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From the Goodhue County Republican,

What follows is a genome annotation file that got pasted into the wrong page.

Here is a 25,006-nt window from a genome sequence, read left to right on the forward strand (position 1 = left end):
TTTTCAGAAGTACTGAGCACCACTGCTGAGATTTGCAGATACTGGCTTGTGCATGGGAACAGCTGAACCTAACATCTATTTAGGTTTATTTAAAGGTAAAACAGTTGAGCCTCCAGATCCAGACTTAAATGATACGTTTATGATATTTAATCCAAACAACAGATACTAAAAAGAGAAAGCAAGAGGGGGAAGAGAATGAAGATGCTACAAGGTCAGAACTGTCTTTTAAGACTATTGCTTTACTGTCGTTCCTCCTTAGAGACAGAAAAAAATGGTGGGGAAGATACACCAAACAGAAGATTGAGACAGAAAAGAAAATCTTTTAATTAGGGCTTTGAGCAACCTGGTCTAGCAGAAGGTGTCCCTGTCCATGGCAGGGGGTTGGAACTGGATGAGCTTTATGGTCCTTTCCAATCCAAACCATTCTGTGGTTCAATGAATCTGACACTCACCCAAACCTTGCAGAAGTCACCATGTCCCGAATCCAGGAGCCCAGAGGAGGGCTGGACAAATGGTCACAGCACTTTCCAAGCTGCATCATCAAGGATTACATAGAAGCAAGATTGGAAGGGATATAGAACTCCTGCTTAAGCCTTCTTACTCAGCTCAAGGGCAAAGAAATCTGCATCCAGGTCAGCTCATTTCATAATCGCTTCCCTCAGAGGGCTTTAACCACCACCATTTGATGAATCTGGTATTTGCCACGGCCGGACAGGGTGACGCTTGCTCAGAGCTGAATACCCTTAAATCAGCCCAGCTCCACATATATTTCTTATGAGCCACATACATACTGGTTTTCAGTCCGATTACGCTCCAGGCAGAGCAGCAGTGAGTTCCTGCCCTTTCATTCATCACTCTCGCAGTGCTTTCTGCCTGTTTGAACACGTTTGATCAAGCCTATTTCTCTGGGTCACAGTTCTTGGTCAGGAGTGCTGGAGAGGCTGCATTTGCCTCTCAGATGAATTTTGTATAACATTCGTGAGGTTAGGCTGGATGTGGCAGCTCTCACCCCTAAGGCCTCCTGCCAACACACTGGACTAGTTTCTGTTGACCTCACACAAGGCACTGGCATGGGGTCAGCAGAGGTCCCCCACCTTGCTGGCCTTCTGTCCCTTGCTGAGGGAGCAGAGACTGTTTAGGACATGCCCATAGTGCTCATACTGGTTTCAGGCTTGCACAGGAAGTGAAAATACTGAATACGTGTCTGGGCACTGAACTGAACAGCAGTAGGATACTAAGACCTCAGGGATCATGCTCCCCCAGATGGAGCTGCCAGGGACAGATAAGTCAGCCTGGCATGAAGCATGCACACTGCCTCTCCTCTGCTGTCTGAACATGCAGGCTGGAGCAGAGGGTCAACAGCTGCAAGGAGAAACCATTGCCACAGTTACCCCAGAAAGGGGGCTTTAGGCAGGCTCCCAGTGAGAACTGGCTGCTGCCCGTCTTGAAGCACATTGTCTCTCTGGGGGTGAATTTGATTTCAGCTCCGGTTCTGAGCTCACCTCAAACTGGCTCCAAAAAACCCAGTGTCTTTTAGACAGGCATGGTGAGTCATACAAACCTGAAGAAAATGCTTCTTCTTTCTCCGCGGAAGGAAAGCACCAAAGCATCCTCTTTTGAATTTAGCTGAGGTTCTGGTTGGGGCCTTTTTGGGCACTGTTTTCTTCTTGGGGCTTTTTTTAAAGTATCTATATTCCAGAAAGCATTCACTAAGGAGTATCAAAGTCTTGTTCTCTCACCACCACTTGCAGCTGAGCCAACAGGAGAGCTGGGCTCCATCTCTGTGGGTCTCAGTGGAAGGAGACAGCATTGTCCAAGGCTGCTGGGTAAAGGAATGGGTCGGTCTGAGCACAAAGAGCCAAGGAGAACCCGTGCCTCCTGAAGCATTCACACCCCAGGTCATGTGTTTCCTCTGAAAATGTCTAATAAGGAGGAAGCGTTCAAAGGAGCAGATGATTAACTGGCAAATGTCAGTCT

GOODHUE COUNTY FAIR. A FAIR REPORT OF A FAIR. Any attempt at a description of the articles on exhibition at the Goodhue County Fair would be nothing more than a burlesque. We therefore start out with the assertion that, on the whole, the fair was a total failure. Now let us ask why was it a failure Better weather could never have been hoped for than was had the second day. Due notice of the fair was given in the papers. Goodhue county is capable of making as good an exhibition as any county in the State, and WHY WAS IT A FAILURE The reason we think is, that the peo ple, and especially the farmers, seem to have a lack of interest. They do not re alize that each must make an individual exertion in order to make the fair a suc cess. Each must not rely upon his neighbor to take something of interest, but must endeavor to exhibit some arti cle that will add to the interest of the fair, even should the premium received but partially repay him for his trouble. The farmers seem to have an erroneous idea of what sho'uld constitute a fair. They make of it a day of pleasure more than of profit a day to congregate, talk politics, bet on horses, collect debts, and listen to speeches. True, the location at Hader is not the best, and an endeavor will be made another year to locate it at a more cen tral and convenient part of the county. The place is too distant to carry ma chines and other articles that would be for the interest and advantage of the farmer, as well as for the exhibitors. In view of tl^ese facts it is not to be wondered at that although the number in attendance was much larger than last year, there should be but few articles on exhibition. There was such a prevailing lack of interest that farmers within but a fifteen minutes drive from the grounds were seen going on with their work as usual, and the vice-president of the asso ciation took occasion on the second day -of the fair to make a trip to Red Wing, and draw a load of wood. That there were not any redeeming features we do not claim on the whole it was a means of profit to the farmers, and as they got together and compared notes on crops, a general good feeling seemed to prevail and most of them de termined another year to make more of an effort for the success of the fair. The speech by Hon. J. A. Thacher of Zum brota was listened to with great interest, and by a much larger and more appre ciative audience than listened to the ad dress delivered at the State fair. The farmers seemed to enter into the spirit of the speaker, and coming as it did from one of their number, it was more favorably received than the speech of last year by several office seeking politicians. Mr. Thacher addressed the farmers substan tially as follows: This County Fair and Institute occurs at a propitious time. A year of bounti ful crops, all secured in good condition, in stacks or already threshed, gives our people an occasion of rejoicing and con gratulation. The country is full of wheat, the valleys are covered with corn, in every direction the eye is greeted with stacks of grain so that our oldest citi zens are astonished as they pass through the country, to see the evidences of plenty spread abroad. Probably no sea son since the settlement has been more fruitful than that of the year 1873, and following as it does upon a year of a large average crop, as the season of 1872 bestowed upon us. This to all classes of citizens i« a great encouragement. The prospects are surely brightening. No longer can the greatest croaker or profit of evil, say that Goodhue county is bankrupt, that it is all plastered over with mortgages. On the contrary it is dotted all over with evidences of wealth, of progress, of thrift, of prosperity. The wheat crop of 1872 amounted to over 2,300,000 bushels, the oat crop to over 1,000,000 bushels the corn crop to 400,000 bushels and the barley to 140, 000 bushels. This large amount of grain was raised one year ago, in a county where sixteen years previous, scarcely enough was raised to feed its own peo ple. Goodhue county has a great agri cultural capacity. To raise this large amount of grain requires wonderful en ergy, and industry, and a large amount of money must be invested in tillage, buildings, machinery, horses and cattle. A great change has taken place in all harvest implements these few past vears, and ingenuity is taxing itself to make still further improvement. Yet we won der how it is that machines should com mand and secure such high, and as we believe disproportionate prices. No doubt the machine shops are erected too far from us, and freights add largely to the original cost and price. These ma chines should be manufactured nearer home. There will always be a demand for them, and the county affords every facility that.is needed for their manufac ture. Goodhue county as a home cannot be surpassed. In this northern climate there are many compensations: Health, vigor, energy, enterprise and all inequal ities that go to make up a powerful peo ple, are best developed in the regions of short summers and long winters. As a consequence of the short summer season, no time should be lost. Lost time in seeding can not be made up, for twelve months. An extra day's help at the right time may make a decided difference in your years profit. Economize labor, yet have help enough to do each branch of work in its proper season. Econo mize labor by hiring the best help even at an increased price. In machinery get the best and take good care of it. Advise with neighbors rather than agents. It is a good policy and good economy to adopt the general experience of those about you, in the purchase of new im plements. A whole community is not often mistaken. The attention of the whole country is attracted by what has been styled the farmers' movement, a movement origin ating in the genera' feeling prevailing among the farmers of the west that too large a proportion of the proceeds of their labor has been absorbed by exces sive and disproportionate charges by transportation companies. This feeling has at length taken shape in organiza tions formed for the purpose of consid ering and discussing the evils, the inter ests, and the remedies of the producing classes. The .eneral business rule that competion will regulate prices, and keep all the different departments of la bor in their legitimate and proper place, seems in these latter days to fail to apply. Combinations of capital, control prices of gold, of wheat, of cotton and wool, and latterly of all transportion. Great lines of railroads built with a view to compete for business, and thus to prop erly regulate the charges upon trade and travel, are no longer competing lines. Consolidation of lines, and consolida tions between lines, agreements to main tain equality of rules has entirely done away with competition, and has left the public entirely to the discretion, if not the mercy, of a few railroad men, who ab solutely control all the channels of trans portation, and set such a price upon traffic as they consider for their interest. To the farmers it seems as if railroad men were only anxious to see how far it was possible to increase the freight on passenger traffic, without checking pro duction and discouraging travel and bus iness. The production of the soil sets all capital in motion, yet it has appeared that business men in any occupation were able to understand one another, and agree upon a line of policy, except the farming class. The farmers of the coun try constitute the majority of its citi zens. The political power rests with them. The ultimate regulation of all the ma chinery of government can be controlled by them. In a State like ours the predom inating class can see at least to it that their interests are well represented—that their best representative men act for them in the halls of legislation, both State and National. It is not enough to say that the inter est of the entire community is identical that what is for the benefit of one is for the benefit of all. While this may be true as an abstract proposition, yet farmers should look after their special interests and should make some sacri fices of time, and some effort to secure a voice in directing and controlling legisla tion. Farmers must either be represented by their own profession or if they elect that other professions shall represent them it must be understood that they accept, and demand and insist that their inter ests shall be looked to. The railroad problem is a new one to all classes, not only to the people at large, but to the projectors, builders, and owners of the roads themselves. The people desire cheap transporta tion, the railroad men desire interest upon their capital invested, and income to repair, replace, re-build, re stock their roads, a margin for contingencies and also opportunity to build up immense fortunes. But the facilities of railroads have be come a necessity to business and to coun try. The management of these expen sive undertakings, so that the greatest good shall be done to the greatest num ber is, to be the great question of the day. Private capital in immense amounts has been invested in the railroad system of the country. Subsidies of land" have been donated by Congress, bonds have been voted by the peonle, privileges and iranchises granted by the Legislature. All of these united have built great lines of communication, and have opened up the wilderness for habitation. Like fire the railroad is a good servant, but a hard master. We need the railroad—we must have the railroad, we cannot live without it, and yet we cannot resign our living, our profits, our freedom into its control. It must be our servant in deed, and not our master. How this state of things shall be brought about is the question to be considered. Time must be taken for this consideration'. It is necessary to in vestigate the subject and to condense and apply all the information to be had. in the meantime agitation is in order. Ag itation may produce temporary derange ment and excitement. Agitation of the people upon these questions may serve to produce retaliation irom railroad com panies. Agitation and retaliation mixed and compounded will end in a solu tion of the questions involved. Legis lative control must be brought about by those most interested. Wisdom, pru dence and sagacity must be brought to bear upon this great and all absorbing question. Private rights, and private capital must not be oppressed or confis cated. The State grants privileges and fran chises to transportation companies, let the State see to it that privileges are not exercised to the disadvantage and oppres sion of the people. Farmers let me ad- vise you to look into these things, not with an entirely selfish mien, hut with candor and carefulness. Let me appeal to you to take such political action as will insure an early and thorough exam ination of these questions in our State and National councils. To the end that all our interests shall be well and properly guarded, it is im perative that education should advance in a like ratio with our material progress. A high order of schools should be fostered and maintained, and the character of ed ucation must be co-extensive with the demands of the day. In the new 'rela tions of society, merely to read and keep accounts is not enough. The simple ele ments of learning are no longer sufficient for the masses of the people. All the facilities of the rising generation must be educated to think, to discrminate, to judge. Every person should be so edu cated as to have a clear idea of his du ties, his obligations and privileges in all the situations of life. The study of his tory, of political economy, of finance, of commerce, of manufacturing interests, should be considered as necessary to the education of farmers and mechanics, as a knowledge of their own special calling. So far as we have reason to be en couraged by the propitious season, by our own iavorable location, by the fertil ity of our soil, and by our many advan tages, let us congratulate ourselves. So far as we find discouragement in the in adequate prices of our products, in the various discouragements and drawbacks incident to the business in which we are engaged, let us htudy to be more thought ful, more careful, more considerate of means and ends and thus secure to our families the greatest good attainable, and to lay the best foundations for the future that it is in our power to establish. Thus shall we best fulfil our mission and our duty to ourselves, to our coun try and to posterity. —A number of young ladies of Macon, Ga., have resolved to attend the State Fair clad in homespun. QATHCART & CO., [ESTABLISHED IN 1852.] DEALERS IN FOREIGN AND DOMESTIC DRY GOODS, THIRD STREET, ST., PAUL. Samples Sent by Mail. Orders Promptly Attended to. Q^ R. STERLING & CO., Manufacturers and Dealers in BOOTS, SHOES, LEATHER FINDINGS AND SADDLERY, TANNERS OF MOCCASIN LEATHER, and Manufacturers of Men and Boya' diatom-Made Boot and SHOE PACS. jyjALCUS Q. LINDQUI&T, WATCHMAKER and JEWELER, Dealer in WATCHES, CLOCKS, JEWELRY, Plated and Silver Ware, Fine Cutlery, dec,, PLUMB STREET, RED WING, MINNESOTA. gIMMONS & STRANDNES, SIALEB8 III DRY GOODS, GROCERIES, HATS, CAPS, BOOTS, SHOES AND CLOTHING. Corner of Main and Bush streets, A. J. Clark's old stand, Butter and Eggt taken at hiahett market price. pRED. J. McINTIRE. DIALER IR Staple and Fancy Groceries, CIGARS AND TOBACCO, GREEN, DRIED and CANNED FRUITj}, Corner of Main and Broad Streets, E WING, MINN. Good* Delivered Free to VtiHfartjf the City. \If A. ORSER, MANUFACtUMR AND DIALBB IN HARNESS AND SADDLES, COLLARS, WHIPS, &c, &c, Opposite Keystone Block, RED WING, MINN. pRIEDRICH & HACK, Wholesale and Retail Dealers in GROCERIES, PROVISIONS, CROCKERY, GLASSWARE, WTliES AND LIQUORS, PLOTJK AND PEED Corner.of Buih and Thii(4Hgtreets, RRD WING, MINNES JESrW* qnHOS. WILKINSON DEALER IN Shelf and Heavy Hardware, STOVES, TINWARE, FARMING IMPLEMENTS, »t»HE PAINTS, OILS, GLASS, GAS PIPE AND FIXTURES. STEAM and GAS FITTING in all branch*. 79 MAIN St., BED WING, MINN. MONITOR IS WARRANTED To Scour, to be Hardened through and made of best SOLID CAST STEEL. j^LLSWORTH & KNAPP, DEALER IN DRY GOODS, GROCERIES, CLOTHING, NOTIONS, J. B. DORMAN'S EXCELSIOR STOR E BUSH STREET, SECOND DOOR FROM MAIN STREET DIALER IN DRY GOODS, CLOTHING, BOOTS, SHOES AND Address, MONITOR PLOW WORKS, Minneapolis, Minn. BOOTS AND SHOES, Hats and Caps, &c, &c. LAS S CITY, MINN. GROCERIES, &c. WHERE TO FIND THE GREATEST BARGAINS! W. EISENBRAND $ Co. Will and do tell all of their Goods consisting of CLOTHING. BUFFALO ROBES, BUFFALO COATS, SHIRTS and SHIRTINGS, PIECE GOODS, TRUNKS and SATCHELS, WOOLEN YARN, HATS and CAPS, READY MADE BOYS' SUITS and SUITS CUT AND MADE TO ORDER, at GRANGE PRICES FOR CASH. Give us a call and yon will find what we say we mean. WM. EISENBRAN CO., Sign of the Green Front, Main Street, T. Red Wing, Minn. B. & B. F. SHELDON DEALERS IN DRY GOODS, CLOTHING, CARPETING, HAT8 AND CAPS, BOOTS AND SHOES, CROCKERY, CHINA AND GLASS WARE. A GOOD ASSORTMENT ALWAYS ON HAND AND SOLD AT THE O W E S I E S MUSIC HALL BLOCK, RED WING, MINN. D. WASHBURN & CO., (ESTABLISHED I860,) Manufacturers and Wholesale and Retail Dealers in. Every Variety of PINE LUMBER, MINNEAPOLIS and ANOKA. MINN. We desire to call the attention of Bridge and Rail- road Contractors to the unusual facilities we have for Filling Orders for lumber, ANY DESIRED LENGTH AND SIZE WITH PROMPTNESS, Having now on hand and in boom, at our Mills, a large quantity of Logs cut expressly for bridge Tim- ber. OFFICE a A at MINNEAPOLIS On Washington Avenue, Opposite St. Paul and Pacific Depot AND AT MILLS AT ANOKA. TVTINNEAPOLIS Steam Dyeing and Scouring Water Street, Near Suspension Bridge, Minneapolis, JOH N D. MEYER, Proprietor. The advertiser Dyes in every variety of Color, all descriptions of Woolen Dresses, Crape Shawls, Hose, Bonnets, Net Silk, Damask, Satin, Gros de Naples, Muslin Detain, Embroidery and Ribbons. Coats, Pantaloons, Carpets, Rugs, Table Covers, Ac, cleaned in the most perfect manner. KID GLOVES cleaned and colored. The strictest attention paid to all orders. ]y/[ HERSCHLER, STORAGE, FORWARDING and Commission Merchant. Dealer in all kinds of GRAIN, FLOUR, HIDES, LIME, SALT, CEMENT, &c I S A O A S I O and TICKET AGENT. Tickets for sale to all important points via River and Rail, East, West, North and South. STONE WAREHOUSE ON LEVEE. B. DODGE, Wholesale and Retail Manufacturer and Dealer in BOOTS, SHOES, MOCCASINS, TRUNKS, FURS, GLOVES, Ac, Corner Third and Plumb Streets, RED WING, MINN. "DROWN & McINTIRE, STORAGE, FORWARDING, and COMMISSION MERCHANTS, and Dealers in FLOUR, GRAIN, AND WOOL, BED WING, MINNESOTA. KEMPE & CO., Dealers in Dry Goods, Millinery Goods, GROCERIES, CROCKERY, HATS, CAPS, NOTIONS, &c, WINES AND LIQUORS, RED WING, MINNESOTA. Clanson's old stand, corner of Plumb and Third e/jf.